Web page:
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Let the golden age begin
otherwise known as the last sermon I never preached
A couple weeks ago I was supposed to guest preach at a local church. I hadn’t been in a pulpit in 8 months, when I resigned from my parish ministry job. I was nervous. I was on edge. I was anxiously over-prepared. And in the preparation up to the day, I couldn’t get any assistance from the congregation that was hosting me. In fact, no one but the hosting minister responded to my emails. I assume they just expected me to know what to do. But it had been a long 8 months. I needed some help.
I poked at the minister over email and told him how disappointed I was at the lack of support, that I was uncomfortable with the ambiguity. In my anger I cautioned that putting a disgruntled minister in the pulpit is probably a bad idea. He wanted to talk on the phone. I refused. And then he promptly uninvited me from preaching, sending his rejection out over email, text and Facebook, “so there’s no ambiguity.”
Two weeks later I sit here still awash in awe and gratitude. Being uninvited from the pulpit was the kindest thing anyone has done for me in a long time. I felt giddy with joy for days afterward. Something inside of me had been freed. And I waited, as one would, for fear or regret or guilt to find me. But it never did. Instead I’ve surfed that wave of relief like the real Gidget Kathy Kohner.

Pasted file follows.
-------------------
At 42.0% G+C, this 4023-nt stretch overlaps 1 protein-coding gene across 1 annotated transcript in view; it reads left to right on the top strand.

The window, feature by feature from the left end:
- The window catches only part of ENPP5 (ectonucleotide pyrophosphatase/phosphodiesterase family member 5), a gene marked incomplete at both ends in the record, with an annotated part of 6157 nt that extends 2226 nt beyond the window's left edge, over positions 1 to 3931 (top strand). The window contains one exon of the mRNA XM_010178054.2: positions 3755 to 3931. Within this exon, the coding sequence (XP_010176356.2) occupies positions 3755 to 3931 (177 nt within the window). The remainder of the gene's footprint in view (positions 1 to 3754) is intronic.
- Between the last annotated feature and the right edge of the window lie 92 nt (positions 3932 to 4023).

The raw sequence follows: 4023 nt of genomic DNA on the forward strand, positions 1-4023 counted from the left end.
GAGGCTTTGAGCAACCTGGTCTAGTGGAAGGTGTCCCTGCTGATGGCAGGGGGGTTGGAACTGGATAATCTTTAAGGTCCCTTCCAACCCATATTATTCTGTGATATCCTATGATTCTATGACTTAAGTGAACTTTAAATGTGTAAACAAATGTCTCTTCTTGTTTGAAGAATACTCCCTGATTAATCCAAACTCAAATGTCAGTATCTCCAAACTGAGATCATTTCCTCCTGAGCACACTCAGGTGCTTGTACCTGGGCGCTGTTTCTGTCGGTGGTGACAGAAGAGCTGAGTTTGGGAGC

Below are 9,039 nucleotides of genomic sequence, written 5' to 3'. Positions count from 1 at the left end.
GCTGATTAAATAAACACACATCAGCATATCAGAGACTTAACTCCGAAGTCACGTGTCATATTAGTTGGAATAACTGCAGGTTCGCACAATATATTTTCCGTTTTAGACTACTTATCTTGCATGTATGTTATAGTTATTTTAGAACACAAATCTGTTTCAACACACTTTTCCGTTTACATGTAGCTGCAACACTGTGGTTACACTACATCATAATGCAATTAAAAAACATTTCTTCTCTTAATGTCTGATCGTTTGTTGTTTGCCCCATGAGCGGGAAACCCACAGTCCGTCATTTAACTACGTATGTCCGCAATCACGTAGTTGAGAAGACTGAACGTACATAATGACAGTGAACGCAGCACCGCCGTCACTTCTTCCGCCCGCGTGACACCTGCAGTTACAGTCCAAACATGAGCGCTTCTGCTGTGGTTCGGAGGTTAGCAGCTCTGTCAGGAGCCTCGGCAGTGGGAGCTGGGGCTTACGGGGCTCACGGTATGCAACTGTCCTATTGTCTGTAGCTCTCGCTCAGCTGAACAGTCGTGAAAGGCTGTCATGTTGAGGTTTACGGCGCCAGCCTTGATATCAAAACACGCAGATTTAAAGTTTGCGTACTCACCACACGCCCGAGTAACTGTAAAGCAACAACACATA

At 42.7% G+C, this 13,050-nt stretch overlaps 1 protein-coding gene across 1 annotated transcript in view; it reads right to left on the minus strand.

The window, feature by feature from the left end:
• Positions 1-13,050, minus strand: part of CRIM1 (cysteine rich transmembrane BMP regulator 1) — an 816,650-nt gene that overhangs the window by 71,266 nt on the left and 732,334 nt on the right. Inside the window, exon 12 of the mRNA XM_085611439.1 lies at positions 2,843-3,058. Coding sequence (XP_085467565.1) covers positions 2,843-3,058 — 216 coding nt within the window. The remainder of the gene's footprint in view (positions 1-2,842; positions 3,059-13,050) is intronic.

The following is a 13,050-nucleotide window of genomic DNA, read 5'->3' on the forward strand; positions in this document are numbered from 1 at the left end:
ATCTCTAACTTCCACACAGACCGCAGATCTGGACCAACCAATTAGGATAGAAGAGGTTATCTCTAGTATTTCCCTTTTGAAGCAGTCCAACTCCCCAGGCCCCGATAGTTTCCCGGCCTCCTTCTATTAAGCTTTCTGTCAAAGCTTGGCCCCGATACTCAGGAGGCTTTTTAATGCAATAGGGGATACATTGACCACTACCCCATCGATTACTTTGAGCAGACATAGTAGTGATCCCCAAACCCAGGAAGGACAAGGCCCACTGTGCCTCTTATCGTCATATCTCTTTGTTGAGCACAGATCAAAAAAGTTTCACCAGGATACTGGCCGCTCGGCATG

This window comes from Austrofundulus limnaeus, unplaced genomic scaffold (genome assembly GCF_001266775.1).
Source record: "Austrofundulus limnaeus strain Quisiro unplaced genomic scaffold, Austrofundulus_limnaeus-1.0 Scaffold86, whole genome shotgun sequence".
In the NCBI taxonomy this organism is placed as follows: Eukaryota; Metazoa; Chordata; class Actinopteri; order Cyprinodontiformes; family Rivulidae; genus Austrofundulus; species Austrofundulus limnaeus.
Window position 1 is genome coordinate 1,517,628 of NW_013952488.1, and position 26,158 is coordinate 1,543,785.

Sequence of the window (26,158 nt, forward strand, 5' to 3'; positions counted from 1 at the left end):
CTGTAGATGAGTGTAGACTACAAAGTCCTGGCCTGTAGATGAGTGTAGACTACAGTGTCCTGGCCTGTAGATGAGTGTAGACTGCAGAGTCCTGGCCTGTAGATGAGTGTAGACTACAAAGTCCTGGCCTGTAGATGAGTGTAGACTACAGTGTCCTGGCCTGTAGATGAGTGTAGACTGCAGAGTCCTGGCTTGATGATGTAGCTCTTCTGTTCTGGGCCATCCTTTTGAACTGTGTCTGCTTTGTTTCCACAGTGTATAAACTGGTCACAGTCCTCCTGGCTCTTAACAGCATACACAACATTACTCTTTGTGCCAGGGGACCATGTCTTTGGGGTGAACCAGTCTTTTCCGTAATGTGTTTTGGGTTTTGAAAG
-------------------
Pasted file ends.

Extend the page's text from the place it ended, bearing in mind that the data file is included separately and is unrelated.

Not to say I haven’t felt anxiety and depression since then, and mourned the loss of my “ministerial identity” but I’ve been working through that grief for years. All along I have felt disillusionment lurking. All along a poet with the voice of Tom Waits and the soul of Joan Didion sat at a typewriter in my psyche, laughing, waiting. I knew the end was inevitable. Anticipatory grief has companioned my ministry journey since the very beginning.
When I left parish ministry in January I was beset by new griefs, powerful griefs, griefs so varied and painful and astounding in their creativity that we became paramours. They were disgusting and delicious. I drank them up and swallowed them down and drowned in them. My heartbreak was like a novel by Jane Austen that I couldn’t put down. I missed everyone desperately. I had worked hard to become an ordained minister. And I missed Rev. Jessica—the minister self I had created—most of all.
In moments of deep grief over the loss of the minster I was my memory flashes back to an image of my dad crying in the front row of the church during my ordination service. My grandmother’s last email to me before she died was how proud she was of me. My husband and young son lived without me for months on end as I traveled the country pursuing my dream. Every weekend was devoted to another family, a church family, of which they were not a real part. I have spent over a decade of my adult life deeply committed to the Unitarian Universalist faith in the absence of all else. And then one night, seemingly overnight, I set sail and watched as it disappeared behind me.
Parish ministry as it is currently practiced is not for me. It is a burnout factory. I found myself dabbling in fakery and hypocrisy. It perched upon my soul as a suit of control that disguised itself as enlightenment. I bless all of those who have survived the formation process. I bless all of those who have faith they are bringing their gifts to the world. Keep marching on up to heaven, friends. He’s a mighty good leader.
For my part, I have a lot more to do out here down here around here in the depths amid the shadows of the wombs and the tombs of the vast hinterlands. My faith is large, it contradicts itself and contains multitudes. It is poetry and music and nature and wonder. I ask for your blessing in return as I seek deeper truths. I ask for your joy as we both let that version of Rev. Jessica go.
with me that everyday
something has tried to kill me
and has failed.”
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